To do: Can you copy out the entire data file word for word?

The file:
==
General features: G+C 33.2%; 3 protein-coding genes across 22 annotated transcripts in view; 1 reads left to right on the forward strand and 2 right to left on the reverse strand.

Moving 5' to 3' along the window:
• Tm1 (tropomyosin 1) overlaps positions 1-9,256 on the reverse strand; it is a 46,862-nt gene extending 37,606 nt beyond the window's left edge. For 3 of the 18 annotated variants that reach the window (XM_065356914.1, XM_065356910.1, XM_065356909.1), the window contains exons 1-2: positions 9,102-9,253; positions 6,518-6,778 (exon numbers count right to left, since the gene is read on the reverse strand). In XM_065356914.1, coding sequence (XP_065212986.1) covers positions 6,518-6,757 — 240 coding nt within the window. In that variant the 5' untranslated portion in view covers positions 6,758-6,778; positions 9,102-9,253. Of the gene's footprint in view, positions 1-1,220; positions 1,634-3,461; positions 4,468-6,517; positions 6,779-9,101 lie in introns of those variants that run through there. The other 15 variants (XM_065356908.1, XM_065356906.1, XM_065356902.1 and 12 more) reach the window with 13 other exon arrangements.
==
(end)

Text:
General features: G+C 33.2%; 3 protein-coding genes across 22 annotated transcripts in view; 1 reads left to right on the forward strand and 2 right to left on the reverse strand.

Moving 5' to 3' along the window:
• Tm1 (tropomyosin 1) overlaps positions 1-9,256 on the reverse strand; it is a 46,862-nt gene extending 37,606 nt beyond the window's left edge. For 3 of the 18 annotated variants that reach the window (XM_065356914.1, XM_065356910.1, XM_065356909.1), the window contains exons 1-2: positions 9,102-9,253; positions 6,518-6,778 (exon numbers count right to left, since the gene is read on the reverse strand). In XM_065356914.1, coding sequence (XP_065212986.1) covers positions 6,518-6,757 — 240 coding nt within the window. In that variant the 5' untranslated portion in view covers positions 6,758-6,778; positions 9,102-9,253. Of the gene's footprint in view, positions 1-1,220; positions 1,634-3,461; positions 4,468-6,517; positions 6,779-9,101 lie in introns of those variants that run through there. The other 15 variants (XM_065356908.1, XM_065356906.1, XM_065356902.1 and 12 more) reach the window with 13 other exon arrangements.